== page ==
Part 2, project 2, exercise 3: Still life with natural objects (step 2: testing background colours)

Updated on 26 February 2017 (Harvard referencing).

25 April 2016. Last time I went to our local art supplier I bought some acrylic gloss medium, with I wanted to test during the course. This exercise is a good opportunity. Since my not too good experience when diluting my type of acrylic paint with water over the last three months made me look for alternatives. So I will use the gloss medium for that purpose this time and also test its finishing effect. The instructions include a warning that the application of too many layers of medium may cause fogging, so I will need to plan carefully.
The first tests on acrylic paper revealed an increase in transparency of the mix paint/medium. It was also much easier to spread the colour, although I still noticed large differences in layer thickness when using a flat brush. The only chance of getting a totally even layer was to apply a relatively diluted mix, which was then of course very light in tone and – something I need to be very careful to avoid – had hundreds of tiny bubbles enclosed, which would not disappear during the drying process. What I will do here is the same as with custard powder stirred into milk, which is wait a few minutes before using the mix.

27 April 2016. The results of my experiments are summarized in Fig. 1 below. First of all I prepared small areas of my acrylic paper with 3 mixes for a white background:

1. Paper only
2. Acrylic binder on its own
3. Acrylic binder with about the same amount of acrylic white mixed in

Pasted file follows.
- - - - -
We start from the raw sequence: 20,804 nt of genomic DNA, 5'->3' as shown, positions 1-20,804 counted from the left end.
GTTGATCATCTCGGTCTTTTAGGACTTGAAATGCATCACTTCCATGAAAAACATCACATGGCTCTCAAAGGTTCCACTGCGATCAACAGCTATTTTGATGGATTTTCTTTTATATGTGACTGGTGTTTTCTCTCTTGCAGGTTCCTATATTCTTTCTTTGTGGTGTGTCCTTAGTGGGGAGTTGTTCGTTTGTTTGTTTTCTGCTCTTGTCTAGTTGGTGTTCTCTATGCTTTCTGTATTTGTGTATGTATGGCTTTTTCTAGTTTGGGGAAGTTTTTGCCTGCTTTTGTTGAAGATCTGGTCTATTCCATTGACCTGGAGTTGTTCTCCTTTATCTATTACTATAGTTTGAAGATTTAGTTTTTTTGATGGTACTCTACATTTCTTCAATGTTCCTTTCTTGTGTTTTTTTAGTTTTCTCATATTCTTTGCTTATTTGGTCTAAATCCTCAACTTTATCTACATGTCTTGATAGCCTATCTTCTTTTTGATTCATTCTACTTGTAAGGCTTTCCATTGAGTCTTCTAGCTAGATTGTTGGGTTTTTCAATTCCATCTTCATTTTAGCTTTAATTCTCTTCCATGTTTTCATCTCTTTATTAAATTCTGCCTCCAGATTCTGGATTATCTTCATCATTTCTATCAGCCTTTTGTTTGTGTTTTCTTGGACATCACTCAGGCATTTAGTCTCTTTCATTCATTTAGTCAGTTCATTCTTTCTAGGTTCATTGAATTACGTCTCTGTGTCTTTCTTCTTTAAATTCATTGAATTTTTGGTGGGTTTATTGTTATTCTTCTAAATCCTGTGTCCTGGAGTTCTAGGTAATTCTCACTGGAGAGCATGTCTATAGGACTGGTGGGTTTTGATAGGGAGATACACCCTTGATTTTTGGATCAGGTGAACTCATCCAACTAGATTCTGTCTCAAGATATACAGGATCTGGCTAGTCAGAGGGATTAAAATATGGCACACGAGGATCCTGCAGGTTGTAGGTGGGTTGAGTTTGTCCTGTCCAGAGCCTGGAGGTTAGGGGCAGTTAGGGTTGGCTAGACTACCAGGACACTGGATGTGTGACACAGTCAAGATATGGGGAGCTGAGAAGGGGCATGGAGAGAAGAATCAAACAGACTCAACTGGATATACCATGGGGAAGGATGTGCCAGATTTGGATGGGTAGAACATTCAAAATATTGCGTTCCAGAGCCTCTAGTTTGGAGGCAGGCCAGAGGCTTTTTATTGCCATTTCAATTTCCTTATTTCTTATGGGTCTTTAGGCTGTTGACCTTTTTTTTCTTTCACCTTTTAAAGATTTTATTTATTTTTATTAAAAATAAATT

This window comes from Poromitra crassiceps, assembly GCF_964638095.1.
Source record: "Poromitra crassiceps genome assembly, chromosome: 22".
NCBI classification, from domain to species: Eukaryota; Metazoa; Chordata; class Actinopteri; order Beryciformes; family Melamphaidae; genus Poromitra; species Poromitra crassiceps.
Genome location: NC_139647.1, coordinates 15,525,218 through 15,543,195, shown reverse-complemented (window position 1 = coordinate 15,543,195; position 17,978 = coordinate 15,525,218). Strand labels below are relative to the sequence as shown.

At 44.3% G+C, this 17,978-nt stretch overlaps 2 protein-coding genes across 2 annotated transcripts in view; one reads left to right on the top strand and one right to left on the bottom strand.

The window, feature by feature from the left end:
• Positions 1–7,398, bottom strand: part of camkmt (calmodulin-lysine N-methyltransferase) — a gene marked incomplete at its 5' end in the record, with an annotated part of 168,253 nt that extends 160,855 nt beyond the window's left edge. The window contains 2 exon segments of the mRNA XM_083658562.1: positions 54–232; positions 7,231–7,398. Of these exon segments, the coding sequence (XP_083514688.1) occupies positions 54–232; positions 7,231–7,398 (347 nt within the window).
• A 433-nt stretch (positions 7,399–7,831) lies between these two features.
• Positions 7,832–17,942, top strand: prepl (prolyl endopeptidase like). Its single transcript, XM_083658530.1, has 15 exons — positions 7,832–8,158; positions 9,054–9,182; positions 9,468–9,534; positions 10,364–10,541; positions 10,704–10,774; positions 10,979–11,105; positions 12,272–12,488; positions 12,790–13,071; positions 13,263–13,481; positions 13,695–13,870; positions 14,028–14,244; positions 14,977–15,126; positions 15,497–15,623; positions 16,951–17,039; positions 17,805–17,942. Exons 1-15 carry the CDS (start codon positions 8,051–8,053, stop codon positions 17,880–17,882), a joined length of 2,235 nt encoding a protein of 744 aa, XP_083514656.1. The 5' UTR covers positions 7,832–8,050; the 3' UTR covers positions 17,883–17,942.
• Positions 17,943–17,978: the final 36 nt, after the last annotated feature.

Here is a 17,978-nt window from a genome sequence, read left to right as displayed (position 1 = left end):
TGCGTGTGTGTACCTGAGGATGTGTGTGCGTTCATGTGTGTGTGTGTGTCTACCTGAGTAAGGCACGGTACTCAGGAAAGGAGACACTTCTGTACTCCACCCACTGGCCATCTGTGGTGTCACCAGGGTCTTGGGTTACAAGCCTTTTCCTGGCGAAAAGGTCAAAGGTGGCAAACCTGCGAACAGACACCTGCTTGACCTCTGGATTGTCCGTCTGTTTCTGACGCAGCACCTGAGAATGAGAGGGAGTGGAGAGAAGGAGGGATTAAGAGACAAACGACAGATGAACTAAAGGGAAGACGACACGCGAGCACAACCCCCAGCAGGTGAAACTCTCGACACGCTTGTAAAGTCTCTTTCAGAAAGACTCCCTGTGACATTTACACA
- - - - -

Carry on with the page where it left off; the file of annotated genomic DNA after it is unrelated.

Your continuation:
4. Acrylic white on its own

Next I prepared a mix of gold ochre and primary magenta to produce Sahara sand orange (or what I think it might look like during one of those golden sunsets) and mixed some white into half of that. Both of these I again mixed with acrylic binder at a 1:1 ratio. All these I then tried out on all of the above backgrounds, finding the following:

  1. On the paper only ground the undiluted colours left dry-looking edges, an effect I quite like. When mixed with binder, the dry edges were gone, the paint was easier to spread and the chroma was enhanced, particularly in the mix without white.
  2. Doing the same on the binder only background reduced the chroma of the binder-added mixes strongly and the difference between the mix with and without white disappeared altogether. The colour only mix had no dry edges and dried without a glossy sheen, i.e. not surprisingly the varnishing effect is blocked by a layer of paint on top of it.
  3. The ground consisting of binder and white appeared to enhance colour and tonal difference greatly in all the mixes.